Million dollar idea? Should I book Donnie Deutch?

  6. Fermat says:

    The averages you site are unhelpful. As far as I can tell, they are based on a “convenience sample.” Convenience samples are notoriously misleading.

    You make a big deal over large number of users (over 75,000) on which the averages were based. But the size of the sample does not help if the sampling method was bad. Presumably there are reasons for someone to be a “user” of Credit Karma in April 2009. This makes the users different than non-users and it could make their credit scores different.

    The averages of CK users in April 09 cannot be extrapolated to any larger population. The best the averages can do — the only thing they can do is to describe CK users in April 2009.

  7. @ Fermat – my thoughts exactly. The group is self-selecting, rather than a random sample. Interesting to read, but dangerous to draw conclusions from.

    • Ted says:

      As Fermat and Kosmo said, biased sample. In this case I could guess the bias is that the people who report on Credit Karma are more conscious of their credit score and so are more likely to have higher scores than the general population.

    • Jim says:

      I agree with you all, it’s definitely a self-selecting group that is more conscious of their credit score. I still find it interesting. 🙂

  8. cpwilson5 says:

    Quick thought/question: Does Credit Karma have any information on whether there score on average tends to be lower or higher than the FICO score? Or does anyone track both and is willing to tell us if they see a trend? This would be an interesting poll/survey for those who do both. What’s your CK score and what’s your FICO score just to see if most are under or over or about the same. Very interesting info! I’d like to keep that adult GPA as high as possible 🙂

    • anita says:

      My Credit Karma score is 771.

      Here are my actual scores from June 2009:
      Equifax: 662
      Experian: 773
      Transunion: 760

      I haven’t been keeping tabs on my credit karma scores, but it seems to be really close to my experian score.

  9. Patrick says:

    It’s great to see that you readers are averaging much high credit scores than the national average. I agree with you Jim that the average received from that site is interesting to know.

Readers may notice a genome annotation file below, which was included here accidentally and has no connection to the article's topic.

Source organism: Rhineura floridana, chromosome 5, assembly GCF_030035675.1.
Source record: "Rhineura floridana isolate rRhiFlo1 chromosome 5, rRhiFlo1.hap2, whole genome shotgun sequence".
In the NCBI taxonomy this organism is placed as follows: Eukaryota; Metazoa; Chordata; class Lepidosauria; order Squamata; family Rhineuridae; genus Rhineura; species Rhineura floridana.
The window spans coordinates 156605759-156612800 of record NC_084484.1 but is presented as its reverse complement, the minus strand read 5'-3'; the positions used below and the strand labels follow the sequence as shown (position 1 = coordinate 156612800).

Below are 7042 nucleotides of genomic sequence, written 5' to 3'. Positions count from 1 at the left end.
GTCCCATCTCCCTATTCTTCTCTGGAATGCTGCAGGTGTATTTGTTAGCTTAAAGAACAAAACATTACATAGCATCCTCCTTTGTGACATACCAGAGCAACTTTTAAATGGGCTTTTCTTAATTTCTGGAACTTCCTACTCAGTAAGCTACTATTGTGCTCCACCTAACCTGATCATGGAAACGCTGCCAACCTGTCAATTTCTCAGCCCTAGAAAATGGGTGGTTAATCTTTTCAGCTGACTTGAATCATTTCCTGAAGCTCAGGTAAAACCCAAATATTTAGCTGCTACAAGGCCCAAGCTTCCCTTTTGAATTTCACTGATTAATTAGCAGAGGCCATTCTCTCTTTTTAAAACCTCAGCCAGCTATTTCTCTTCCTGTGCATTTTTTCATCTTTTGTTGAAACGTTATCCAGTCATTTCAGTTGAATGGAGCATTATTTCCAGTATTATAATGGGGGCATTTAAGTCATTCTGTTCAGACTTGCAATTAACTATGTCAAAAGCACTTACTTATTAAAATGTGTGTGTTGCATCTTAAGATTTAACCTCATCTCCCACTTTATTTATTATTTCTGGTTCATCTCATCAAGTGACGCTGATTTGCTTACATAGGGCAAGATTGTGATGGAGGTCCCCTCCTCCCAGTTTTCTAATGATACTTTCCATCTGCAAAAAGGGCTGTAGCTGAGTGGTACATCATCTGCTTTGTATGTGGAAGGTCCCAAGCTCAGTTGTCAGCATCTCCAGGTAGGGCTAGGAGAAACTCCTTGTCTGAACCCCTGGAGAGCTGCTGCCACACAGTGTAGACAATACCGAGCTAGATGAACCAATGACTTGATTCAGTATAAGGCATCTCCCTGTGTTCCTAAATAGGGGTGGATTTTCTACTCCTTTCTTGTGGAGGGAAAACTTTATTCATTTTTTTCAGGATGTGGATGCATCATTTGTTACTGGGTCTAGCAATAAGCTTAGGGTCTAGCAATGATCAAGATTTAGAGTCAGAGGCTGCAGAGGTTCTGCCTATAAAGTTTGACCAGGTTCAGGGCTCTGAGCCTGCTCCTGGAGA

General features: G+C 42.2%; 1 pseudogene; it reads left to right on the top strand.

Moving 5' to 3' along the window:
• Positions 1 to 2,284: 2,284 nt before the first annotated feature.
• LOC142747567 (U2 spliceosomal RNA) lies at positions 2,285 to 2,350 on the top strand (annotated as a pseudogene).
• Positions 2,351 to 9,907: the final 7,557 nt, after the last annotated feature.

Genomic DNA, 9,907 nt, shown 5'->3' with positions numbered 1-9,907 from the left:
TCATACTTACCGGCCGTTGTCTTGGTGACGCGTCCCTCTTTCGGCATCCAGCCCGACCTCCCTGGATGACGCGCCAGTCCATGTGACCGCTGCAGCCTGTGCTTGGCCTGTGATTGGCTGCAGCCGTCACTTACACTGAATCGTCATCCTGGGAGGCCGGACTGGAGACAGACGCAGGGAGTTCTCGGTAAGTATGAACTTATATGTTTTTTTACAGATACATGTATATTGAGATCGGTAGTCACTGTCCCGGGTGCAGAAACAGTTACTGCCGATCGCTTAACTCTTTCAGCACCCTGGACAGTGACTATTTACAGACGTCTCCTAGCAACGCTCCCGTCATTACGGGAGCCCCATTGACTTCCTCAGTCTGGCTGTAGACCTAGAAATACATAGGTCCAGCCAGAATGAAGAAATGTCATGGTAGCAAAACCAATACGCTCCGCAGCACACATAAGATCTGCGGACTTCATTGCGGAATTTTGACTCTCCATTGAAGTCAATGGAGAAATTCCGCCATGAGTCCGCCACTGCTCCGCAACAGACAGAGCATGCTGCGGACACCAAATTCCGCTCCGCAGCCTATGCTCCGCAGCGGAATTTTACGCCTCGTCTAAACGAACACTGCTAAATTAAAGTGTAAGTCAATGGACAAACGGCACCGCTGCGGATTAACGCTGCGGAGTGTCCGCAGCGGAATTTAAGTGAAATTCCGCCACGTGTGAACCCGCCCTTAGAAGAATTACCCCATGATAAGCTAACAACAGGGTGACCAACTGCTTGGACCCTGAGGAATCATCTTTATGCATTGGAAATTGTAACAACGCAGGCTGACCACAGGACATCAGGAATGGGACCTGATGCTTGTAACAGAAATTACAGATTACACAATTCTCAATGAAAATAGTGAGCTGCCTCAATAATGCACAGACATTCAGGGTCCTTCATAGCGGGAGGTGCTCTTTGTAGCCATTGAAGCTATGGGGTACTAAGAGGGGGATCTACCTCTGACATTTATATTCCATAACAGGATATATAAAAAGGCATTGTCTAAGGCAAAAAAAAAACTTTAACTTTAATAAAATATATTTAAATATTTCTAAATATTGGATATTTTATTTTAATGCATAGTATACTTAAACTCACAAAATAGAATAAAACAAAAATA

10. Anthony & Carla–In the many years I worked in credit, about 98% of scores fell between 500 and 800. Of those below 500, they’d be just a few points below. Never saw anything as low as 450 so I have no idea how one gets down into the 300s, and I saw some pretty bad credit including people coming right out of bankruptcy and foreclosure.

    800+ is rare as well, and usually takes in those who have paid their debts down from modest levels to near zero. Not surprisingly, it was mostly people over 65.

    Important to remember too, that you don’t have one credit score, you have three, because there are three credit repositories. As far as lenders, it all depends on which repository they use. Mortgage lenders pull all three scores then take the middle of the three. There can be a surprisingly large variation between the three, and people are often taken by surprise at the results.

    Finally, don’t get too attached to your credit score, it isn’t set in stone. It changes at least once a month based on reporting by creditors.

    • Anthony says:

      I agree… of all the statistics from various sources I’ve seen, never more than 2% sat below 500.

      So, while the midpoint between 300 and 850 is 575, the midpoint between 500 and 800 is 650. This 650 seems more on par with national averages.

      • That would be my thought as well Anthony, and is also consistent with what I’ve seen. 650-685 seems closer to reality.

        No idea how the estimates are compiled, from actual data bases or from surveys. Surveys would certainly inflate the numbers, because people with lower scores tend to be less likely to keep on top of it in the way those with clean credit would, if only because it isn’t flattering.

    • nicole says:

      How do we stop our score from changing then? I haven’t been late on any payments, no new credit, no closing of any previous accounts, no new inquiries, yet my score drops close to 30 points every other month. For example:
      Feb 620
      March 590
      April 626
      May 588
      June 612
      I’ve called TransUnion and my reporting agency I pay and NOBODY has an answer! I’m so frustrated because I’ve been wanting to buy a home. Any ideas? Thank you

  11. Robert says:

    With all the banks and credit card agencies getting their licks in before the laws change in January of 2010, I am worried about my credit score. In fact, I’m so worried, that I won’t even go to any of the big 3 agency sites, because I’m afraid that will lower my score.

    I’ve gotten some odd posts from ID Guard, of which I am a member, and they’re about my bank and a mortgage company looking into my credit file…I’ve never filed for a mortgage.

    With the credit crunch on, I doubt I’ll survive until 2010.

  12. AGH says:

    Below 500? Maxed out credit cards PLUS unpaid judgments/collections/liens…fairly recently e.g. last 12-24 months PLUS NO positive credit…basically that point right before bankruptcy…believe it or not have a friend who filed Ch13 and had a credit score of 600+ right after BK…

  13. eric says:

    well at least you know you have credit-worthy readers 🙂

  14. Michelle says:

    I have nooo idea what my credit score is , and I’m afraid to give my credit card number to the free credit report websites , because they might be a scam . I’m guessing mine and my husband’s score is low ,and I’m afraid were one of the 2% under 500. We filled bankrupt about 5 years ago . We have 3 credit cards all with a limit of under 2000. We pay the credit cards on time though .